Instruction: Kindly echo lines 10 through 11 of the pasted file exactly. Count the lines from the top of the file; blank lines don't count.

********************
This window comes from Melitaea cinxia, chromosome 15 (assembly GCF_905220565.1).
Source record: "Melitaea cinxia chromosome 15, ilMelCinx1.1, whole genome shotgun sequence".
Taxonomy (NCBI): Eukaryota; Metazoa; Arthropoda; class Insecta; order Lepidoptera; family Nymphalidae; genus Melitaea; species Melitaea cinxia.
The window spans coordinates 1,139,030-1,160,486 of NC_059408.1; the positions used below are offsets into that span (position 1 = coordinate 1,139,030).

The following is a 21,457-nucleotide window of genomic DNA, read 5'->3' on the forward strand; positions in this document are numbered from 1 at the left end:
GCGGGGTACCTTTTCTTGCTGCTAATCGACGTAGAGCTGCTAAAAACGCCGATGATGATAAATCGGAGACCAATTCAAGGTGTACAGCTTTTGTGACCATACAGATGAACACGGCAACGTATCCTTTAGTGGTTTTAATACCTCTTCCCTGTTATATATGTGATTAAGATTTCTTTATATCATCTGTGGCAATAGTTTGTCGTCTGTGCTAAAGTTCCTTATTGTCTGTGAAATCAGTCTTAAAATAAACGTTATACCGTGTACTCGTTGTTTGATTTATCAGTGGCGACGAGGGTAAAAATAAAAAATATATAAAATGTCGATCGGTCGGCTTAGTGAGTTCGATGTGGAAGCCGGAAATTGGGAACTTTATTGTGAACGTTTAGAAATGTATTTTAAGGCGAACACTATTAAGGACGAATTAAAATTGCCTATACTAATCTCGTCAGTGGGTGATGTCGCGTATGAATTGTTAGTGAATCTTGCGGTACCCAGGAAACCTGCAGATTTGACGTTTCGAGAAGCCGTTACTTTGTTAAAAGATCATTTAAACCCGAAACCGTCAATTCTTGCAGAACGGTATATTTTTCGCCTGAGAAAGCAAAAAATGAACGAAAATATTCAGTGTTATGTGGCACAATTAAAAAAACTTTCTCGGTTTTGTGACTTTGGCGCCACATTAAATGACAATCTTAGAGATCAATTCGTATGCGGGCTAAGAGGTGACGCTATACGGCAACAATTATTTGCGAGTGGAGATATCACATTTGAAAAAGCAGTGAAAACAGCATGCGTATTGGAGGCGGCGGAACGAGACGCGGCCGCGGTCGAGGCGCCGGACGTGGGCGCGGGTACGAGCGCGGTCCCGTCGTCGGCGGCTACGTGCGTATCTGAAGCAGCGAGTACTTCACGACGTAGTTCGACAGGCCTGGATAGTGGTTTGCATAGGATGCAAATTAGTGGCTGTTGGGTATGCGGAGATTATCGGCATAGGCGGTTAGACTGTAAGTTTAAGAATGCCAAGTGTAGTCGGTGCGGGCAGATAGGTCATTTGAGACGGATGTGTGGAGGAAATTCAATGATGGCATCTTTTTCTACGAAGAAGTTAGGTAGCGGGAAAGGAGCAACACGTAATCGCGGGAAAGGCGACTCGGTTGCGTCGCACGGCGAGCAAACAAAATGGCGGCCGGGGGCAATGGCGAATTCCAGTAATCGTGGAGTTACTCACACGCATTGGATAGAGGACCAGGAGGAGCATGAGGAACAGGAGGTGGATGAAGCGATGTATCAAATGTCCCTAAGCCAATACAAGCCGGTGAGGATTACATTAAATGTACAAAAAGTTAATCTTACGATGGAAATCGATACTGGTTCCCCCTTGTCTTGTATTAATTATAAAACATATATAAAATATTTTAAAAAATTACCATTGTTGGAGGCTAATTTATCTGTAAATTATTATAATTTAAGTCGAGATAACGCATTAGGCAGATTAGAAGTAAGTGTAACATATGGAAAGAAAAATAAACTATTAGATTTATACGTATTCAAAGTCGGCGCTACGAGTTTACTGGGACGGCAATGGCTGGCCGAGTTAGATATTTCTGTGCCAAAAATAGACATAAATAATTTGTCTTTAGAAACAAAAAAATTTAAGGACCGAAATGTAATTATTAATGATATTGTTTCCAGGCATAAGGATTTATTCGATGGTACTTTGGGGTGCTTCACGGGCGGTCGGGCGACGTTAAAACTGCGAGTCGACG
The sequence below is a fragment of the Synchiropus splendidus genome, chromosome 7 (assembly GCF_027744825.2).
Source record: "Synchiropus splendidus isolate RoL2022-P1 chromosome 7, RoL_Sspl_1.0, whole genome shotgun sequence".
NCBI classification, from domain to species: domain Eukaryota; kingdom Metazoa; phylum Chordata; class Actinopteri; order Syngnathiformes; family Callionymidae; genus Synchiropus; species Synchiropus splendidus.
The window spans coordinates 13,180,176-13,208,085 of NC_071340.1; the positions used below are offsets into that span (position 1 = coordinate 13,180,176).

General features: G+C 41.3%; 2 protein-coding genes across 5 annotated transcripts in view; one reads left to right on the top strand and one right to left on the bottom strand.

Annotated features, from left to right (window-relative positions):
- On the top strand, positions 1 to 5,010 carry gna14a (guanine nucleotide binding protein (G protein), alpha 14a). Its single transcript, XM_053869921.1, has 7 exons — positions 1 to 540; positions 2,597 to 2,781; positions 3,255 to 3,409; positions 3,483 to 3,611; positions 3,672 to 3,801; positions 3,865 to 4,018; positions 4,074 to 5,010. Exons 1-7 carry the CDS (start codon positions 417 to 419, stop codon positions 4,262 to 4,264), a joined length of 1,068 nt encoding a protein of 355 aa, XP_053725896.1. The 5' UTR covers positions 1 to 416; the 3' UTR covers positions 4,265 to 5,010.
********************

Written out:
The window spans coordinates 13,180,176-13,208,085 of NC_071340.1; the positions used below are offsets into that span (position 1 = coordinate 13,180,176).

General features: G+C 41.3%; 2 protein-coding genes across 5 annotated transcripts in view; one reads left to right on the top strand and one right to left on the bottom strand.